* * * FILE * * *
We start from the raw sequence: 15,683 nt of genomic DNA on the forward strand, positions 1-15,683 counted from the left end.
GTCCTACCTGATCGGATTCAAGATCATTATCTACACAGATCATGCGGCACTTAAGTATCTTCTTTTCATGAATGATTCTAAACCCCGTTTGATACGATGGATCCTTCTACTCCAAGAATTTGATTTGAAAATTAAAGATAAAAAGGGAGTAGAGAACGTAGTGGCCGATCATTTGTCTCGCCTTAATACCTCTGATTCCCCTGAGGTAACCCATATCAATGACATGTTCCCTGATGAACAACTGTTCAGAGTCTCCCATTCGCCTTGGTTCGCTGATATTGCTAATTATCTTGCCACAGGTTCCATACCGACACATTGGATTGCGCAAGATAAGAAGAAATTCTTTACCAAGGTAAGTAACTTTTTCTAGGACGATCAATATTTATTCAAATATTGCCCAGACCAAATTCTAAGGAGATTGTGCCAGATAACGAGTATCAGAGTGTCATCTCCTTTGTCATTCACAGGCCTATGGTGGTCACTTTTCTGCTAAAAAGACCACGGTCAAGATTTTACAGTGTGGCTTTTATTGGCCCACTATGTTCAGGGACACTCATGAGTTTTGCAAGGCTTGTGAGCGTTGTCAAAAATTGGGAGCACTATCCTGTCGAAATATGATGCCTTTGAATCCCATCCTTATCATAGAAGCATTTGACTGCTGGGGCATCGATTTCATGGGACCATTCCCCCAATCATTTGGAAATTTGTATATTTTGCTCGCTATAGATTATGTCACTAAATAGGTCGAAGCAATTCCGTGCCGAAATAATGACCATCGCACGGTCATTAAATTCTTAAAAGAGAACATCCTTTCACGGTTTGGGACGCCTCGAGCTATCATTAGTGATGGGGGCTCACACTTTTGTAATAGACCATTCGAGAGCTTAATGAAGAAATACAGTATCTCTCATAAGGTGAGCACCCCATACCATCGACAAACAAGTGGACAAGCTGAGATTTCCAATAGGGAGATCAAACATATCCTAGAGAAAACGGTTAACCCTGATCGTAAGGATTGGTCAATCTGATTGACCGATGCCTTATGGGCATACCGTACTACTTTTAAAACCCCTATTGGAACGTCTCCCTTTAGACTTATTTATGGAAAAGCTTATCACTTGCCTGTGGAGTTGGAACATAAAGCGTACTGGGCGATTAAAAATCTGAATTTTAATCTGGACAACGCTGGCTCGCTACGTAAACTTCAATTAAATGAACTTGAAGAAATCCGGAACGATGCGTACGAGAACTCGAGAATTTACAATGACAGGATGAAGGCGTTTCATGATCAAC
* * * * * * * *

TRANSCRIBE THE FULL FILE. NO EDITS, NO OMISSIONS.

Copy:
We start from the raw sequence: 15,683 nt of genomic DNA on the forward strand, positions 1-15,683 counted from the left end.
GTCCTACCTGATCGGATTCAAGATCATTATCTACACAGATCATGCGGCACTTAAGTATCTTCTTTTCATGAATGATTCTAAACCCCGTTTGATACGATGGATCCTTCTACTCCAAGAATTTGATTTGAAAATTAAAGATAAAAAGGGAGTAGAGAACGTAGTGGCCGATCATTTGTCTCGCCTTAATACCTCTGATTCCCCTGAGGTAACCCATATCAATGACATGTTCCCTGATGAACAACTGTTCAGAGTCTCCCATTCGCCTTGGTTCGCTGATATTGCTAATTATCTTGCCACAGGTTCCATACCGACACATTGGATTGCGCAAGATAAGAAGAAATTCTTTACCAAGGTAAGTAACTTTTTCTAGGACGATCAATATTTATTCAAATATTGCCCAGACCAAATTCTAAGGAGATTGTGCCAGATAACGAGTATCAGAGTGTCATCTCCTTTGTCATTCACAGGCCTATGGTGGTCACTTTTCTGCTAAAAAGACCACGGTCAAGATTTTACAGTGTGGCTTTTATTGGCCCACTATGTTCAGGGACACTCATGAGTTTTGCAAGGCTTGTGAGCGTTGTCAAAAATTGGGAGCACTATCCTGTCGAAATATGATGCCTTTGAATCCCATCCTTATCATAGAAGCATTTGACTGCTGGGGCATCGATTTCATGGGACCATTCCCCCAATCATTTGGAAATTTGTATATTTTGCTCGCTATAGATTATGTCACTAAATAGGTCGAAGCAATTCCGTGCCGAAATAATGACCATCGCACGGTCATTAAATTCTTAAAAGAGAACATCCTTTCACGGTTTGGGACGCCTCGAGCTATCATTAGTGATGGGGGCTCACACTTTTGTAATAGACCATTCGAGAGCTTAATGAAGAAATACAGTATCTCTCATAAGGTGAGCACCCCATACCATCGACAAACAAGTGGACAAGCTGAGATTTCCAATAGGGAGATCAAACATATCCTAGAGAAAACGGTTAACCCTGATCGTAAGGATTGGTCAATCTGATTGACCGATGCCTTATGGGCATACCGTACTACTTTTAAAACCCCTATTGGAACGTCTCCCTTTAGACTTATTTATGGAAAAGCTTATCACTTGCCTGTGGAGTTGGAACATAAAGCGTACTGGGCGATTAAAAATCTGAATTTTAATCTGGACAACGCTGGCTCGCTACGTAAACTTCAATTAAATGAACTTGAAGAAATCCGGAACGATGCGTACGAGAACTCGAGAATTTACAATGACAGGATGAAGGCGTTTCATGATCAAC